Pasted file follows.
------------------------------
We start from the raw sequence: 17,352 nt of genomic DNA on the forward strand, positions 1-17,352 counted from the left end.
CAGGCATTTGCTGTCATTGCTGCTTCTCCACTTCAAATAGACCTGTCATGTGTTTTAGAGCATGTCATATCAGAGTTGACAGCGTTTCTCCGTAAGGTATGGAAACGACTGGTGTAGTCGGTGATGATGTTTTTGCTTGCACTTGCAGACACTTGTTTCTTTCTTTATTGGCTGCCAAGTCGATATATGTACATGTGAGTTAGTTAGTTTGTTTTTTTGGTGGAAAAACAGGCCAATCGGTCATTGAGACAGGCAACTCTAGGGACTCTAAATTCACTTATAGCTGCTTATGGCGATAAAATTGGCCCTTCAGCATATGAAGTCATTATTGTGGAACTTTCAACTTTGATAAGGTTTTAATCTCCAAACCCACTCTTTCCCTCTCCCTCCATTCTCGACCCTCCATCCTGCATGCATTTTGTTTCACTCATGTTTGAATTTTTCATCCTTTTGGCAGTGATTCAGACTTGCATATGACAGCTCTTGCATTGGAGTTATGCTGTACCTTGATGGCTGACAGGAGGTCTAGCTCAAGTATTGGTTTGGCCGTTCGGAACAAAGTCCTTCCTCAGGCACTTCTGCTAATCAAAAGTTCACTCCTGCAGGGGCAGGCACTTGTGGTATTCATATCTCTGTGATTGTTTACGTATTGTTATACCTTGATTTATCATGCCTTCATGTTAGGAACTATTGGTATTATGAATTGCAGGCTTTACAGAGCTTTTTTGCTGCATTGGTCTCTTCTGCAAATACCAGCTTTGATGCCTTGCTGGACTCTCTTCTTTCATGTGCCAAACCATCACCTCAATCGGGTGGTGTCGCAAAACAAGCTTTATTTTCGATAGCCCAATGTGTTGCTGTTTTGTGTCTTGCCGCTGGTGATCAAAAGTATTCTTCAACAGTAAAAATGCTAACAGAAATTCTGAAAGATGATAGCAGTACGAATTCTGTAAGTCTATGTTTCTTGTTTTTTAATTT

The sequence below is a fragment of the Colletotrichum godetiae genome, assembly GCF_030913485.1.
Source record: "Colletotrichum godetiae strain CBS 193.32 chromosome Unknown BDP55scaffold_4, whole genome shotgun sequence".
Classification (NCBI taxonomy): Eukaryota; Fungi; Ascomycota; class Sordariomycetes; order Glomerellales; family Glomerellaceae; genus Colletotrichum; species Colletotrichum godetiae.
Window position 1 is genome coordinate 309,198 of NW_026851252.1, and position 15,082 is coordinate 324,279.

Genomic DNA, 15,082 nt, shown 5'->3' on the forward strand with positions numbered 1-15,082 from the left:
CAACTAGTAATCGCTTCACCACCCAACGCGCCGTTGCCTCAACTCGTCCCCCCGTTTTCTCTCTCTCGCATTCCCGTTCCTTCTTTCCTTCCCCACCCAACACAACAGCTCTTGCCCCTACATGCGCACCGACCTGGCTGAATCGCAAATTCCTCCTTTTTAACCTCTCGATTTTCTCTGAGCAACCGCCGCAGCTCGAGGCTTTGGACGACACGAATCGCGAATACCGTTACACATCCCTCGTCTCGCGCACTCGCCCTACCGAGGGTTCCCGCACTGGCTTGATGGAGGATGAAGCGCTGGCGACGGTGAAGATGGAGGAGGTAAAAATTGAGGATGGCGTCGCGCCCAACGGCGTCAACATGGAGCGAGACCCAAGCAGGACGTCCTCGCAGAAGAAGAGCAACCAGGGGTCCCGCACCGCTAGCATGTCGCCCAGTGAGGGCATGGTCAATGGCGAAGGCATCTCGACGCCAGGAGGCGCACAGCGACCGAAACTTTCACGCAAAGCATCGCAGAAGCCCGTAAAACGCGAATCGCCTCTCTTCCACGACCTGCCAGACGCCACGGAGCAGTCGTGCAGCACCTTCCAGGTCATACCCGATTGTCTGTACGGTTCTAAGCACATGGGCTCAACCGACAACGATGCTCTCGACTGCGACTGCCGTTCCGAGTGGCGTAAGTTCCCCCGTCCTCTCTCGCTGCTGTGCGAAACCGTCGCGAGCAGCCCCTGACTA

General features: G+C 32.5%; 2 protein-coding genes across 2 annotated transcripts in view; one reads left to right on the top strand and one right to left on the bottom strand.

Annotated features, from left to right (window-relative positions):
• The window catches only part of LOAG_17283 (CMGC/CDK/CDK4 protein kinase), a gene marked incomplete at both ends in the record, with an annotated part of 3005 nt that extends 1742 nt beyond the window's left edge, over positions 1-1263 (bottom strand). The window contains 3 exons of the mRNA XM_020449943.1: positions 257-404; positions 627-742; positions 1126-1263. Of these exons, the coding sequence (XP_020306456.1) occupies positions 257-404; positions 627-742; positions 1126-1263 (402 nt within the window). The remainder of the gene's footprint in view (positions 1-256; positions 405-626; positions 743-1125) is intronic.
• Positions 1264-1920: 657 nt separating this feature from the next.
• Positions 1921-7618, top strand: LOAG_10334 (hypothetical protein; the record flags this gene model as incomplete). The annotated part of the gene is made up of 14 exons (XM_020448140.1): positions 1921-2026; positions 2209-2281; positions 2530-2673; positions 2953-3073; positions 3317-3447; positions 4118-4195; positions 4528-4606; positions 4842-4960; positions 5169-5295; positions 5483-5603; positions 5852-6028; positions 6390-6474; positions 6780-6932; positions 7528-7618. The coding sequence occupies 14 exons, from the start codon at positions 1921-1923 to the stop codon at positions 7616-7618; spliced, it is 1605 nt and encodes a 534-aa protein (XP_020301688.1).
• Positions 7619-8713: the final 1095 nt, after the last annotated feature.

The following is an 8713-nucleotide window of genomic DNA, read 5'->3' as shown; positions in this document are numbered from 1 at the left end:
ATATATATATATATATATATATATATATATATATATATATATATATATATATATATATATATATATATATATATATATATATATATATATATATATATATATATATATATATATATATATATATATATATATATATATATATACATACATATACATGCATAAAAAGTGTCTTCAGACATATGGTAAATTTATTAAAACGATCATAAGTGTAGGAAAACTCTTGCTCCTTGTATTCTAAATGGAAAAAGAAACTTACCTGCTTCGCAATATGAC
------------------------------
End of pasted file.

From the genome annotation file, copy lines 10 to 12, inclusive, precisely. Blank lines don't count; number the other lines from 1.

Annotated features, from left to right (window-relative positions):
• The window catches only part of LOAG_17283 (CMGC/CDK/CDK4 protein kinase), a gene marked incomplete at both ends in the record, with an annotated part of 3005 nt that extends 1742 nt beyond the window's left edge, over positions 1-1263 (bottom strand). The window contains 3 exons of the mRNA XM_020449943.1: positions 257-404; positions 627-742; positions 1126-1263. Of these exons, the coding sequence (XP_020306456.1) occupies positions 257-404; positions 627-742; positions 1126-1263 (402 nt within the window). The remainder of the gene's footprint in view (positions 1-256; positions 405-626; positions 743-1125) is intronic.
• Positions 1264-1920: 657 nt separating this feature from the next.